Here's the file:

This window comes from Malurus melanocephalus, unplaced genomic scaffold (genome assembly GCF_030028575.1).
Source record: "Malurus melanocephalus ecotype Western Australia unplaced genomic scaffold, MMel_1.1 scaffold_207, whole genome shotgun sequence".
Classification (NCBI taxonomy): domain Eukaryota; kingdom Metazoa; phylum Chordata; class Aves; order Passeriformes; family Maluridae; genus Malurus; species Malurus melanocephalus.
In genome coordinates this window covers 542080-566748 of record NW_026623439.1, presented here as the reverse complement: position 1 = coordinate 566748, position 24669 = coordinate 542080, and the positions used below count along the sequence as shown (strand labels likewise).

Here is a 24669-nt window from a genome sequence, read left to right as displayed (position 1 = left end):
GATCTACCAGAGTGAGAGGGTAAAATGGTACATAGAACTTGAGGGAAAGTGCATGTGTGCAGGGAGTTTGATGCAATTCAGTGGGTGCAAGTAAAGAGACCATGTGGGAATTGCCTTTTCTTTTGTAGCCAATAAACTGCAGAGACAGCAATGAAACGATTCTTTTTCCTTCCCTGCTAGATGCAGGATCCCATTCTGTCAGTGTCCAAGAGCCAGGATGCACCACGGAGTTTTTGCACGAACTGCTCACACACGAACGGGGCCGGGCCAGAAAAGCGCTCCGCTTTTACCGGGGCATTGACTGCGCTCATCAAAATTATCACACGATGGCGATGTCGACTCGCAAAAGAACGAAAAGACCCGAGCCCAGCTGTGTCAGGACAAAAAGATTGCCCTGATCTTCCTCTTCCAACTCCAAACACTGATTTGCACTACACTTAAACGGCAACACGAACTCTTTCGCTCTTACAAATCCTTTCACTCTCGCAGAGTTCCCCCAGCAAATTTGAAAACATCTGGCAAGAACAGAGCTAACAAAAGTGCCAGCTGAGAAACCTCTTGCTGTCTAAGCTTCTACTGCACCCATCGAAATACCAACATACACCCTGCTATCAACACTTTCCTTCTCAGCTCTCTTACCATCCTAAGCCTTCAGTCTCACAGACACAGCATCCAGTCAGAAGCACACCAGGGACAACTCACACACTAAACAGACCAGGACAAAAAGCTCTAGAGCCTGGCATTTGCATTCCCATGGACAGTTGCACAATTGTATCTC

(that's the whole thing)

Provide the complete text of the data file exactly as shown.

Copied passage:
This window comes from Malurus melanocephalus, unplaced genomic scaffold (genome assembly GCF_030028575.1).
Source record: "Malurus melanocephalus ecotype Western Australia unplaced genomic scaffold, MMel_1.1 scaffold_207, whole genome shotgun sequence".
Classification (NCBI taxonomy): domain Eukaryota; kingdom Metazoa; phylum Chordata; class Aves; order Passeriformes; family Maluridae; genus Malurus; species Malurus melanocephalus.
In genome coordinates this window covers 542080-566748 of record NW_026623439.1, presented here as the reverse complement: position 1 = coordinate 566748, position 24669 = coordinate 542080, and the positions used below count along the sequence as shown (strand labels likewise).

Here is a 24669-nt window from a genome sequence, read left to right as displayed (position 1 = left end):
GATCTACCAGAGTGAGAGGGTAAAATGGTACATAGAACTTGAGGGAAAGTGCATGTGTGCAGGGAGTTTGATGCAATTCAGTGGGTGCAAGTAAAGAGACCATGTGGGAATTGCCTTTTCTTTTGTAGCCAATAAACTGCAGAGACAGCAATGAAACGATTCTTTTTCCTTCCCTGCTAGATGCAGGATCCCATTCTGTCAGTGTCCAAGAGCCAGGATGCACCACGGAGTTTTTGCACGAACTGCTCACACACGAACGGGGCCGGGCCAGAAAAGCGCTCCGCTTTTACCGGGGCATTGACTGCGCTCATCAAAATTATCACACGATGGCGATGTCGACTCGCAAAAGAACGAAAAGACCCGAGCCCAGCTGTGTCAGGACAAAAAGATTGCCCTGATCTTCCTCTTCCAACTCCAAACACTGATTTGCACTACACTTAAACGGCAACACGAACTCTTTCGCTCTTACAAATCCTTTCACTCTCGCAGAGTTCCCCCAGCAAATTTGAAAACATCTGGCAAGAACAGAGCTAACAAAAGTGCCAGCTGAGAAACCTCTTGCTGTCTAAGCTTCTACTGCACCCATCGAAATACCAACATACACCCTGCTATCAACACTTTCCTTCTCAGCTCTCTTACCATCCTAAGCCTTCAGTCTCACAGACACAGCATCCAGTCAGAAGCACACCAGGGACAACTCACACACTAAACAGACCAGGACAAAAAGCTCTAGAGCCTGGCATTTGCATTCCCATGGACAGTTGCACAATTGTATCTC